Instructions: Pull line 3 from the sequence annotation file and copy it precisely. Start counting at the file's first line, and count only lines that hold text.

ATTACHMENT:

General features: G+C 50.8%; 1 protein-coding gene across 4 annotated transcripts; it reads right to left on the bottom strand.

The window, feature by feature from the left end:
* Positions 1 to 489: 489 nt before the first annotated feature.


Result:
* Positions 1 to 489: 489 nt before the first annotated feature.